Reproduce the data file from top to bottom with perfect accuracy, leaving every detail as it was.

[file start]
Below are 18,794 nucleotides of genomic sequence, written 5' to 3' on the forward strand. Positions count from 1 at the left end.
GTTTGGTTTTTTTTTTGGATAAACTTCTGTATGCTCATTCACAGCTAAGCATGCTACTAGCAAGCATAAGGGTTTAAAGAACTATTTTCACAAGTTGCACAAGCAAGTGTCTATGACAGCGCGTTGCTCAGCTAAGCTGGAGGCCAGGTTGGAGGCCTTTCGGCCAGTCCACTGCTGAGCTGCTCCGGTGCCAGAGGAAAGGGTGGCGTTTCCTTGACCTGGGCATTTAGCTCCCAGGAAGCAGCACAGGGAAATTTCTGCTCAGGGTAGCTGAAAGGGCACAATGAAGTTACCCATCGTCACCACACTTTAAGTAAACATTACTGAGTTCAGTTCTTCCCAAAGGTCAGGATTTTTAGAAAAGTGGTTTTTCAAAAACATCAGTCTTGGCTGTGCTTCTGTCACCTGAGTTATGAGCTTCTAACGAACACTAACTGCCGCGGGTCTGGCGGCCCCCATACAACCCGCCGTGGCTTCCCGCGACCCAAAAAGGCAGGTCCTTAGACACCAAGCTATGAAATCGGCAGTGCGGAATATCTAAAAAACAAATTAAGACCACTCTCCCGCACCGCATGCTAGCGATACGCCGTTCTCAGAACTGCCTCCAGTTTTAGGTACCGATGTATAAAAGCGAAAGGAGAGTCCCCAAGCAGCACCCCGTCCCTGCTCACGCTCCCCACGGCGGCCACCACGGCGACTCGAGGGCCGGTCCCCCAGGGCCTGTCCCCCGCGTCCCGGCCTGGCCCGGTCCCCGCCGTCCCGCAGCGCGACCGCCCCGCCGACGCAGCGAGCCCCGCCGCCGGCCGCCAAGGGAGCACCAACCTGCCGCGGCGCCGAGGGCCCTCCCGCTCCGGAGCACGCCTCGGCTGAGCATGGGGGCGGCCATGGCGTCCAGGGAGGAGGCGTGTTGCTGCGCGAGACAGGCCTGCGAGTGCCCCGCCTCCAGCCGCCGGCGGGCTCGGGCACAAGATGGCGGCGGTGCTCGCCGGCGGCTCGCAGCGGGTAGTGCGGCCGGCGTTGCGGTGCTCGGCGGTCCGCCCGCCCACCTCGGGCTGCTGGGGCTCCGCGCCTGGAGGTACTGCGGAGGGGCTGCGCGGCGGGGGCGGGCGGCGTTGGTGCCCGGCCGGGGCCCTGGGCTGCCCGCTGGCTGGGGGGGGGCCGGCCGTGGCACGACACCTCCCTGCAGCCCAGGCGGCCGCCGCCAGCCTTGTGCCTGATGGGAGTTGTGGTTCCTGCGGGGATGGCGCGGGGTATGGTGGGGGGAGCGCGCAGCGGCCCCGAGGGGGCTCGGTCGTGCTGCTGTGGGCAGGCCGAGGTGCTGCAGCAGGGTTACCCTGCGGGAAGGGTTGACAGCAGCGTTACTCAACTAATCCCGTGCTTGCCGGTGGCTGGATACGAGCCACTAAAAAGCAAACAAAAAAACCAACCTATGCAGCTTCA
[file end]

Below are 18,794 nucleotides of genomic sequence, written 5' to 3' on the forward strand. Positions count from 1 at the left end.
GTTTGGTTTTTTTTTTGGATAAACTTCTGTATGCTCATTCACAGCTAAGCATGCTACTAGCAAGCATAAGGGTTTAAAGAACTATTTTCACAAGTTGCACAAGCAAGTGTCTATGACAGCGCGTTGCTCAGCTAAGCTGGAGGCCAGGTTGGAGGCCTTTCGGCCAGTCCACTGCTGAGCTGCTCCGGTGCCAGAGGAAAGGGTGGCGTTTCCTTGACCTGGGCATTTAGCTCCCAGGAAGCAGCACAGGGAAATTTCTGCTCAGGGTAGCTGAAAGGGCACAATGAAGTTACCCATCGTCACCACACTTTAAGTAAACATTACTGAGTTCAGTTCTTCCCAAAGGTCAGGATTTTTAGAAAAGTGGTTTTTCAAAAACATCAGTCTTGGCTGTGCTTCTGTCACCTGAGTTATGAGCTTCTAACGAACACTAACTGCCGCGGGTCTGGCGGCCCCCATACAACCCGCCGTGGCTTCCCGCGACCCAAAAAGGCAGGTCCTTAGACACCAAGCTATGAAATCGGCAGTGCGGAATATCTAAAAAACAAATTAAGACCACTCTCCCGCACCGCATGCTAGCGATACGCCGTTCTCAGAACTGCCTCCAGTTTTAGGTACCGATGTATAAAAGCGAAAGGAGAGTCCCCAAGCAGCACCCCGTCCCTGCTCACGCTCCCCACGGCGGCCACCACGGCGACTCGAGGGCCGGTCCCCCAGGGCCTGTCCCCCGCGTCCCGGCCTGGCCCGGTCCCCGCCGTCCCGCAGCGCGACCGCCCCGCCGACGCAGCGAGCCCCGCCGCCGGCCGCCAAGGGAGCACCAACCTGCCGCGGCGCCGAGGGCCCTCCCGCTCCGGAGCACGCCTCGGCTGAGCATGGGGGCGGCCATGGCGTCCAGGGAGGAGGCGTGTTGCTGCGCGAGACAGGCCTGCGAGTGCCCCGCCTCCAGCCGCCGGCGGGCTCGGGCACAAGATGGCGGCGGTGCTCGCCGGCGGCTCGCAGCGGGTAGTGCGGCCGGCGTTGCGGTGCTCGGCGGTCCGCCCGCCCACCTCGGGCTGCTGGGGCTCCGCGCCTGGAGGTACTGCGGAGGGGCTGCGCGGCGGGGGCGGGCGGCGTTGGTGCCCGGCCGGGGCCCTGGGCTGCCCGCTGGCTGGGGGGGGGCCGGCCGTGGCACGACACCTCCCTGCAGCCCAGGCGGCCGCCGCCAGCCTTGTGCCTGATGGGAGTTGTGGTTCCTGCGGGGATGGCGCGGGGTATGGTGGGGGGAGCGCGCAGCGGCCCCGAGGGGGCTCGGTCGTGCTGCTGTGGGCAGGCCGAGGTGCTGCAGCAGGGTTACCCTGCGGGAAGGGTTGACAGCAGCGTTACTCAACTAATCCCGTGCTTGCCGGTGGCTGGATACGAGCCACTAAAAAGCAAACAAAAAAACCAACCTATGCAGCTTCA